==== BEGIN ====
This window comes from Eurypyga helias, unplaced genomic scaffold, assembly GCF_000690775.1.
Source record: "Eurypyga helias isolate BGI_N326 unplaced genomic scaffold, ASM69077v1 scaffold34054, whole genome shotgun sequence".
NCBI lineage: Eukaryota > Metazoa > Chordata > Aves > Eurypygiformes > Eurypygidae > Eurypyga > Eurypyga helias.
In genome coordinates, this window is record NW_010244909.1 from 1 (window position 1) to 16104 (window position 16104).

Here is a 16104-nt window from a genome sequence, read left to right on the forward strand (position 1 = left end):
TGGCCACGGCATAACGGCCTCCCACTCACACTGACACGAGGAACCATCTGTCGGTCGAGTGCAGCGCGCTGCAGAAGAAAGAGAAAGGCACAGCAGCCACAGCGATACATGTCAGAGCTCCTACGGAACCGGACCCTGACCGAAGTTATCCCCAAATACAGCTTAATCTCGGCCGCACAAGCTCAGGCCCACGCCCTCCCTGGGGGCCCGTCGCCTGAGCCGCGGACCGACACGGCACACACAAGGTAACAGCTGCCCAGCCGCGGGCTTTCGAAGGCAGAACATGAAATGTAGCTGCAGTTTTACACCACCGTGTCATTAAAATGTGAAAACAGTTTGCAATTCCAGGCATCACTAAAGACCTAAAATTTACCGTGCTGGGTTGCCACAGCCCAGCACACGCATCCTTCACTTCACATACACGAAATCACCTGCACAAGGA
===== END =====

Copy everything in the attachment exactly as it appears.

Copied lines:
This window comes from Eurypyga helias, unplaced genomic scaffold, assembly GCF_000690775.1.
Source record: "Eurypyga helias isolate BGI_N326 unplaced genomic scaffold, ASM69077v1 scaffold34054, whole genome shotgun sequence".
NCBI lineage: Eukaryota > Metazoa > Chordata > Aves > Eurypygiformes > Eurypygidae > Eurypyga > Eurypyga helias.
In genome coordinates, this window is record NW_010244909.1 from 1 (window position 1) to 16104 (window position 16104).

Here is a 16104-nt window from a genome sequence, read left to right on the forward strand (position 1 = left end):
TGGCCACGGCATAACGGCCTCCCACTCACACTGACACGAGGAACCATCTGTCGGTCGAGTGCAGCGCGCTGCAGAAGAAAGAGAAAGGCACAGCAGCCACAGCGATACATGTCAGAGCTCCTACGGAACCGGACCCTGACCGAAGTTATCCCCAAATACAGCTTAATCTCGGCCGCACAAGCTCAGGCCCACGCCCTCCCTGGGGGCCCGTCGCCTGAGCCGCGGACCGACACGGCACACACAAGGTAACAGCTGCCCAGCCGCGGGCTTTCGAAGGCAGAACATGAAATGTAGCTGCAGTTTTACACCACCGTGTCATTAAAATGTGAAAACAGTTTGCAATTCCAGGCATCACTAAAGACCTAAAATTTACCGTGCTGGGTTGCCACAGCCCAGCACACGCATCCTTCACTTCACATACACGAAATCACCTGCACAAGGA